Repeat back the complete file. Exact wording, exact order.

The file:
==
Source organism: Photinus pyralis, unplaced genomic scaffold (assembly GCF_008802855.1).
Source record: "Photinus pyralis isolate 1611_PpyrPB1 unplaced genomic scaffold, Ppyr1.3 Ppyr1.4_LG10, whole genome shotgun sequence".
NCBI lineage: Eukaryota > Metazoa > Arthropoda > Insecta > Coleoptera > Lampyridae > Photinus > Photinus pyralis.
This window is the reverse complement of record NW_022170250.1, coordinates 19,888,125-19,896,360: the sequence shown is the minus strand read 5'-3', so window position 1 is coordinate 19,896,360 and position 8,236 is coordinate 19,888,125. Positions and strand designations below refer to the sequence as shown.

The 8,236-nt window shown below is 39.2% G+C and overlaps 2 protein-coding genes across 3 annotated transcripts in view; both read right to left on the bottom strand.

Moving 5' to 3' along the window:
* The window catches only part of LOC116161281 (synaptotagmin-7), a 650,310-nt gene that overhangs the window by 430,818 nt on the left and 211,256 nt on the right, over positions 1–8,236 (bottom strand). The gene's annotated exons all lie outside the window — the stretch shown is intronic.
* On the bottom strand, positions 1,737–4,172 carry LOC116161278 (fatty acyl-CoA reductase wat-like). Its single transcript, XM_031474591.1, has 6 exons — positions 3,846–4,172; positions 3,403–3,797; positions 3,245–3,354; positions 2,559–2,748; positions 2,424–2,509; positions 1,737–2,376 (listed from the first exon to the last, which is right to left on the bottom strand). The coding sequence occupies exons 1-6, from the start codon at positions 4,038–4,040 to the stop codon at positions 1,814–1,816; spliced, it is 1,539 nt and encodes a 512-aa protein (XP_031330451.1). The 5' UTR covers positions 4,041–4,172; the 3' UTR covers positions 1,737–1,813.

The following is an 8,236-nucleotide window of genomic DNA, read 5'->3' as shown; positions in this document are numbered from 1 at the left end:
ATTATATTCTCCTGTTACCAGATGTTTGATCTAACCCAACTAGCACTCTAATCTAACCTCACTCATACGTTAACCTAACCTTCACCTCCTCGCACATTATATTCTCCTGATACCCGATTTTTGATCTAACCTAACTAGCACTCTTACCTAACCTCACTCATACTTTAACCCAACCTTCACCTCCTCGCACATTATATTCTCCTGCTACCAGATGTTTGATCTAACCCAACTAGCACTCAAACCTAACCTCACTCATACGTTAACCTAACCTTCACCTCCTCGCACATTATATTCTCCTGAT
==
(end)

Source organism: Photinus pyralis, unplaced genomic scaffold (assembly GCF_008802855.1).
Source record: "Photinus pyralis isolate 1611_PpyrPB1 unplaced genomic scaffold, Ppyr1.3 Ppyr1.4_LG10, whole genome shotgun sequence".
NCBI lineage: Eukaryota > Metazoa > Arthropoda > Insecta > Coleoptera > Lampyridae > Photinus > Photinus pyralis.
This window is the reverse complement of record NW_022170250.1, coordinates 19,888,125-19,896,360: the sequence shown is the minus strand read 5'-3', so window position 1 is coordinate 19,896,360 and position 8,236 is coordinate 19,888,125. Positions and strand designations below refer to the sequence as shown.

The 8,236-nt window shown below is 39.2% G+C and overlaps 2 protein-coding genes across 3 annotated transcripts in view; both read right to left on the bottom strand.

Moving 5' to 3' along the window:
* The window catches only part of LOC116161281 (synaptotagmin-7), a 650,310-nt gene that overhangs the window by 430,818 nt on the left and 211,256 nt on the right, over positions 1–8,236 (bottom strand). The gene's annotated exons all lie outside the window — the stretch shown is intronic.
* On the bottom strand, positions 1,737–4,172 carry LOC116161278 (fatty acyl-CoA reductase wat-like). Its single transcript, XM_031474591.1, has 6 exons — positions 3,846–4,172; positions 3,403–3,797; positions 3,245–3,354; positions 2,559–2,748; positions 2,424–2,509; positions 1,737–2,376 (listed from the first exon to the last, which is right to left on the bottom strand). The coding sequence occupies exons 1-6, from the start codon at positions 4,038–4,040 to the stop codon at positions 1,814–1,816; spliced, it is 1,539 nt and encodes a 512-aa protein (XP_031330451.1). The 5' UTR covers positions 4,041–4,172; the 3' UTR covers positions 1,737–1,813.

The following is an 8,236-nucleotide window of genomic DNA, read 5'->3' as shown; positions in this document are numbered from 1 at the left end:
ATTATATTCTCCTGTTACCAGATGTTTGATCTAACCCAACTAGCACTCTAATCTAACCTCACTCATACGTTAACCTAACCTTCACCTCCTCGCACATTATATTCTCCTGATACCCGATTTTTGATCTAACCTAACTAGCACTCTTACCTAACCTCACTCATACTTTAACCCAACCTTCACCTCCTCGCACATTATATTCTCCTGCTACCAGATGTTTGATCTAACCCAACTAGCACTCAAACCTAACCTCACTCATACGTTAACCTAACCTTCACCTCCTCGCACATTATATTCTCCTGAT